Derek Fildebrandt just can't seem to catch a break this month.
In July, the fiscally-conservative star of the new United Conservative Party of Alberta was considered a leadership contender. But in the past week, he wasn't able to go more than a few days without an embarrassing news headline about his not-so-distant past.
It culminated with the MLA for Strathmore-Brooks resigning from the caucus of the brand new party that was expecting to mount a serious challenge against Premier Rachel Notley's NDP government in the next Alberta election.
"This young party cannot afford to be distracted from the formative period that it is in right now as we come together as conservatives," Fildebrandt wrote in a message posted late on Tuesday on his Facebook page. "I owe that to my colleagues, my party members, my constituents, and all Albertans."
Some of the recent news reports about Fildebrandt included revelations about him allegedly "double-dipping" on his expense accounts as well as a report on Tuesday that he was facing charges related to a hit-and-run after a truck crashed into a parked van in the lot of an Edmonton condo building.
"Right now, media controversy is distracting from the work that must be done as the UCP is founded," he wrote in his message. "The UCP Leadership race should be focused on issues of leadership and values, and not on personalities.
"I have made honest mistakes – always doing what I believed was best at the time – and I accept responsibility, and am truly sorry."
The latest controversy to strike Fildebrandt involves the car accident at the Edmonton condominium building. The CBC reported Tuesday that Fildebrandt was charged with a hit-and-run after a woman reported seeing a driver of a red Ford F-150 truck back into her van and then drive away in June 2016.
"As media attention now passes from public issues to private issues, taking responsibility is not enough, and so I have submitted my resignation from the UCP Caucus to our Interim Leader Nathan Cooper," Fildebrandt continued in the message.
"My time now will be focused exclusively on my family and on the constituents of Strathmore-Brooks, who I am honoured to represent in the Legislature. My family and my constituents are the most important things to me, and I want to do them proud."
Fildebrandt has told the court that he had an alibi, backed up by 22 "relatively important people" who could testify that he was with them at the time of the accident, the CBC reported.
None of the allegations have been proven in court and the CBC reported that the trial was due to resume on Sept. 6.
"I’m a flawed man, and I can do better. If I have let anyone down, know that I have let myself down, and I will prove that that I am the man that I hold as the standard for trust and integrity," Fildebrandt wrote as he concluded his message. "I do this job, because I love Alberta, its land, and its people. I will never stop fighting for them."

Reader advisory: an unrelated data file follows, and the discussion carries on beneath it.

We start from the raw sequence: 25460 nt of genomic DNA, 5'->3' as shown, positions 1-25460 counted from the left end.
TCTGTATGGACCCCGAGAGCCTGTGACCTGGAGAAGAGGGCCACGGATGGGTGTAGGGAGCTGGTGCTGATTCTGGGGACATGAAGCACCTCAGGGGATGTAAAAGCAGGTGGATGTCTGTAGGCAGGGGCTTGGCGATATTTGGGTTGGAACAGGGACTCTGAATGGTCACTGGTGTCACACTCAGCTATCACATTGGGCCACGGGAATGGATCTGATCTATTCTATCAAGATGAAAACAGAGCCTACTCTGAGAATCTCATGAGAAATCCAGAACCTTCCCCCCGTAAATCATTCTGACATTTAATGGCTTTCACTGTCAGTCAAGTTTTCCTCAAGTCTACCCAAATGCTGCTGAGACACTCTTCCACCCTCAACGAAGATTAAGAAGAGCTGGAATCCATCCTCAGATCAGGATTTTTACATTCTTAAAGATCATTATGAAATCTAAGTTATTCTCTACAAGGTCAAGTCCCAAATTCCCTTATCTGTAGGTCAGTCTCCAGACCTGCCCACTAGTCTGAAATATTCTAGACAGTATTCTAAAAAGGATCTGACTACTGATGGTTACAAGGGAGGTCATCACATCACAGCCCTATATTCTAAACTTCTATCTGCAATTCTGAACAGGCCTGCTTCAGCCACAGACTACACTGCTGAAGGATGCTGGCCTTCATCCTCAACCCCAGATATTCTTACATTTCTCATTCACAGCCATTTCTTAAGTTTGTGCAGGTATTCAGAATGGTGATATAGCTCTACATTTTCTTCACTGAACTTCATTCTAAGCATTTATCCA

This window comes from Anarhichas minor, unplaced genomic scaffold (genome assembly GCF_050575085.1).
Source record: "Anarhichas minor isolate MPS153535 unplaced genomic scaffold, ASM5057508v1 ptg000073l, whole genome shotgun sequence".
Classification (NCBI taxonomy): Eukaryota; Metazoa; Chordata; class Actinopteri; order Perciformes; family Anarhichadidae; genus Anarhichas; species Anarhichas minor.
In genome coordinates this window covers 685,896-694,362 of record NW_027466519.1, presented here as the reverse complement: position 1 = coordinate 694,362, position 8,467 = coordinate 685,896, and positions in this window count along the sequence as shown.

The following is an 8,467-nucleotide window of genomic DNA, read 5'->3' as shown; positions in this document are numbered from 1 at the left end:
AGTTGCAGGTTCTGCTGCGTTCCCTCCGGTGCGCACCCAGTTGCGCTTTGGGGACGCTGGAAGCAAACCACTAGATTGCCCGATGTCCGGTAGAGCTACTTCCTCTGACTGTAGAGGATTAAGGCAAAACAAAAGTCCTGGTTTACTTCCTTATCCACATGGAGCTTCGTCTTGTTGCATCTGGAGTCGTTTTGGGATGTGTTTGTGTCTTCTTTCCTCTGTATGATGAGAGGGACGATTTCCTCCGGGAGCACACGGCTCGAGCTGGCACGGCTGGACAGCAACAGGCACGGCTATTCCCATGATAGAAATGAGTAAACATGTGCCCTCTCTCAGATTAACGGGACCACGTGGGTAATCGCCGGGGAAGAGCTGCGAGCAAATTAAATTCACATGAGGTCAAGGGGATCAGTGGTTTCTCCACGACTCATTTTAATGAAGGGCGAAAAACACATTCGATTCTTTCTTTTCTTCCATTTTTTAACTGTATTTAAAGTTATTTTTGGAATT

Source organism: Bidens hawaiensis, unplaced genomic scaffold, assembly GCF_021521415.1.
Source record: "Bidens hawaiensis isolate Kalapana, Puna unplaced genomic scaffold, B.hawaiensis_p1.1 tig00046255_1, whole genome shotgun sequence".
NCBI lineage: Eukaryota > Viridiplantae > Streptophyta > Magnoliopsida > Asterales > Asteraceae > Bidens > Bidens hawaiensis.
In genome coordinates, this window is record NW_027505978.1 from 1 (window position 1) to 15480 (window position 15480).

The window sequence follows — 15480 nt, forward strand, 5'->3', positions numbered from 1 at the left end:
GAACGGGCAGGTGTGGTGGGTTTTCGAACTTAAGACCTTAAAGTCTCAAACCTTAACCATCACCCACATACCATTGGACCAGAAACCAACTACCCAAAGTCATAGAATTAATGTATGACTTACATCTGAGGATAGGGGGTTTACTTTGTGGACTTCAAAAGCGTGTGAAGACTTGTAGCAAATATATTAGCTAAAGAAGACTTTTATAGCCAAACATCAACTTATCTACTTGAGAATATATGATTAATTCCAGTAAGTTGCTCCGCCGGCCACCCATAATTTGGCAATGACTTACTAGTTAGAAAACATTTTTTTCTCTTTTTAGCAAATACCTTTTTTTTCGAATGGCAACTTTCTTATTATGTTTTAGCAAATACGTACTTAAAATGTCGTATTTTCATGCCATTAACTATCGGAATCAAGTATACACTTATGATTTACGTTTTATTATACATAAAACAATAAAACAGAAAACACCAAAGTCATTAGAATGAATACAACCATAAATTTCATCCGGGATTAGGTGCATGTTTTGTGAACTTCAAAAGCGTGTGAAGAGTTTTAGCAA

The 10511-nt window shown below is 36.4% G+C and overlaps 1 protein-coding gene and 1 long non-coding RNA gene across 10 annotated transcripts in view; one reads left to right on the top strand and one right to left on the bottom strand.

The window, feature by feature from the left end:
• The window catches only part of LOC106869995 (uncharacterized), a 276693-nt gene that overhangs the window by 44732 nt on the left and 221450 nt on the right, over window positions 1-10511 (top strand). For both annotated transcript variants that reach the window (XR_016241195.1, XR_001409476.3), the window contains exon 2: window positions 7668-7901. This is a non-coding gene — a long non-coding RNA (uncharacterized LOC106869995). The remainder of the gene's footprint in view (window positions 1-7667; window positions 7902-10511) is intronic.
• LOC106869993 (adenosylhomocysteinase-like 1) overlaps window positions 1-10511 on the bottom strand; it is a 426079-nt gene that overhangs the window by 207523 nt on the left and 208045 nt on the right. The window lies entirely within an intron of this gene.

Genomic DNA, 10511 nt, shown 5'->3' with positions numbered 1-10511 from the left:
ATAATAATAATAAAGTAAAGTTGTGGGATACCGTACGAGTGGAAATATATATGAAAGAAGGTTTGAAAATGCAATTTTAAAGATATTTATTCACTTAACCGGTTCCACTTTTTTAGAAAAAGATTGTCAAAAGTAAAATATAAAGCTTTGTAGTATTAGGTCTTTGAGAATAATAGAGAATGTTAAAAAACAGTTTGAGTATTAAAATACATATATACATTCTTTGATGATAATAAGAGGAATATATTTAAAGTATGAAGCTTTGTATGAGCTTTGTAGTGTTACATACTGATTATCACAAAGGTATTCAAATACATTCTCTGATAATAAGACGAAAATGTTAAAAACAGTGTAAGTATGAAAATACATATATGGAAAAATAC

The public broadcaster said it couldn't reach Fildebrandt for comment, while interim UCP leader, Nathan Cooper declined to give an interview about the topic since the matter is still before the courts.
News about the accident was the third negative report in the media about Fildebrandt over the past week.
First, the Edmonton Journal reported he was taking advantage of a subsidy program for politicians to cover the cost of his housing in the provincial capital while he also earned additional income by renting out his place on the Airbnb website when he was out of town.
This was followed by separate revelations, released by Alberta Party Leader Greg Clark, that indicated Fildebrandt had double-billed the government for some meal expenses.
The recent reports about Fildebrandt have upstaged other news about the emerging United Conservative Party, which formed this summer following the merger of the Progressive Conservative and Wildrose parties to challenge Alberta's NDP in the next provincial election.
Fildebrandt has accused his former Wildrose leader, Brian Jean, of leaking news about expenses after he criticized Jean's leadership aspirations in the new party.
Jean has denied this.
Fildebrandt rose to prominence after serving as a former Alberta director of the Canadian Taxpayers Federation where he was an outspoken critic of politicians wasting public money. He has been a provincial politician in the Official Opposition at the Alberta legislature since the May 2015 election that swept Premier Rachel Notley's New Democrats to power.
He has also been a fierce opponent of the NDP's policies to fight climate change by making polluters pay.
The recent controversies have prompted some of Fildebrandt's social media critics to label him "Double Dipping Derek."
Fildebrandt has apologized for the Airbnb renting scheme and taken leave from his role as the UCP's finance critic. He has also described the double-billing of expenses on his meals as "administrative errors" that he would rectify by reimbursing the extra expenses.
Editor's note: This article was updated at 9:50 p.m. MT on Tuesday with quotes from Derek Fildebrandt's Facebook statement announcing his resignation from the UCP caucus.